The label reads: KEUKA, The E, Ingraham Co., Direction - Wind..., To Set Alarm - Place the hour (on the small or alarm dial)...

    Did the face mount to the works or on the case? What did it look like?

    I believe the glass is original.

    As always, I am thankful for the wise council.
     

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  40. inbeat

    inbeat Registered User
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    Webster...yours is commonly called a "kitchen clock" or "gingerbread"...these were very common with many versions made. The dials are mounted to the wood behind the door after the door is open...the movement should not be too hard to find and as you guessed, is mounted to the rear of the case.
     
  41. f.webster

    f.webster Registered User
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    Thanks Inbeat,

    I knew that it was a kitchen/gingerbread clock; however, I haven't seen a KEUKA before. It is a project!!

    Anyone have a Ingraham catalog that can identify this model and date it for me?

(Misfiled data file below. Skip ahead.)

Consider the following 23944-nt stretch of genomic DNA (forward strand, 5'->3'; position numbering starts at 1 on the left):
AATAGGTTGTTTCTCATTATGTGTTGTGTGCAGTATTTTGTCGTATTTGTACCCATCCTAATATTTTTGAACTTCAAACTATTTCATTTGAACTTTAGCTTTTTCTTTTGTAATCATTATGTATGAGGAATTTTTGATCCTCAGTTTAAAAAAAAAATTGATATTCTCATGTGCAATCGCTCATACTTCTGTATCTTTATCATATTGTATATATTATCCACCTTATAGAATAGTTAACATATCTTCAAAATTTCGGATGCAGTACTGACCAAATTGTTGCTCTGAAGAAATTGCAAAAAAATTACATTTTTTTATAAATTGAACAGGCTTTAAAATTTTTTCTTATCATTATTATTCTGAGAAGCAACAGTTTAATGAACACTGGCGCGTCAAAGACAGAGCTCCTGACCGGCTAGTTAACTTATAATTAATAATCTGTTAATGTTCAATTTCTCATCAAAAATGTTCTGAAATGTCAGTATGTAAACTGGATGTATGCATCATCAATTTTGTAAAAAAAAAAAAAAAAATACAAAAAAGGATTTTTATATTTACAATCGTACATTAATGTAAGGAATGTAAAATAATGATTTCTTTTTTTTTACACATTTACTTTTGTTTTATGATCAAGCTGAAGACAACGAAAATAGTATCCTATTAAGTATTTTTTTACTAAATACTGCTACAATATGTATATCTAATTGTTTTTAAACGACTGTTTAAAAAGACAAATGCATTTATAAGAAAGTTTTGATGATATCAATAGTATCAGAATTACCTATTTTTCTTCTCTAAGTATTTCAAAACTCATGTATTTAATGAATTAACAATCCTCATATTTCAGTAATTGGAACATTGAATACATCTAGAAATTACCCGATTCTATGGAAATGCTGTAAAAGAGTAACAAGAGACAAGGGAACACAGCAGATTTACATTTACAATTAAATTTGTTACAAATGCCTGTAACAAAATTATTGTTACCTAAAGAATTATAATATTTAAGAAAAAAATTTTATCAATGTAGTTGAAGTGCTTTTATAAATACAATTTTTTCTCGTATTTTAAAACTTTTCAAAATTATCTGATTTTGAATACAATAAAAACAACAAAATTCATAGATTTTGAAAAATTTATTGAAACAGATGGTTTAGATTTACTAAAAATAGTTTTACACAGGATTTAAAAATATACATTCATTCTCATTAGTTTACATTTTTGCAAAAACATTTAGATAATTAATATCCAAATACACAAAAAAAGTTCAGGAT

42. Jeremy Woodoff

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    The "Keuka" was one of Ingraham's "Lake Line" series, that also included "Oneida," "Seneca," "Itasca," "Micha," and "Cayuga." They are all very similar, differing only in details of the pressed designs. They appeared in Ingraham's 1915 catalog. The catalog pictures for all these models show Roman numeral dials, but the listing says they were available with Roman or Arabic dials. The clocks listed for $3.80 each, and for 45 cents more you could get an alarm or a gong (I think that means a cathedral gong rather than the usual thin wire gongs).

    The glass in your clock matches the one pictured in the catalog.
     
  43. Steven Thornberry

    Steven Thornberry User Administrator
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    #93 Steven Thornberry, Aug 1, 2011
    Last edited: May 19, 2020
    I had thought this one was posted in this thread before. It is the Phenix, one I grabbed when offered for a reasonable price. Tran shows it from the 1881 catalogue. It is in excellent shape, including the nice door glass, which I have not seen up close and personal before (unless ther's another in this thread:eek:), though it does appear on a couple of clocks in Tran's Ingraham book.

    Gilbert used the same basic case for its Argus, which also appears among clocks manufactured by George B. Owen & Co. (1875-79). The New Haven Rhine is also similar. Shown here and in Tran with a rounded top door, I have also seen one with an octagon-top door (at least it was said to be the Phenix).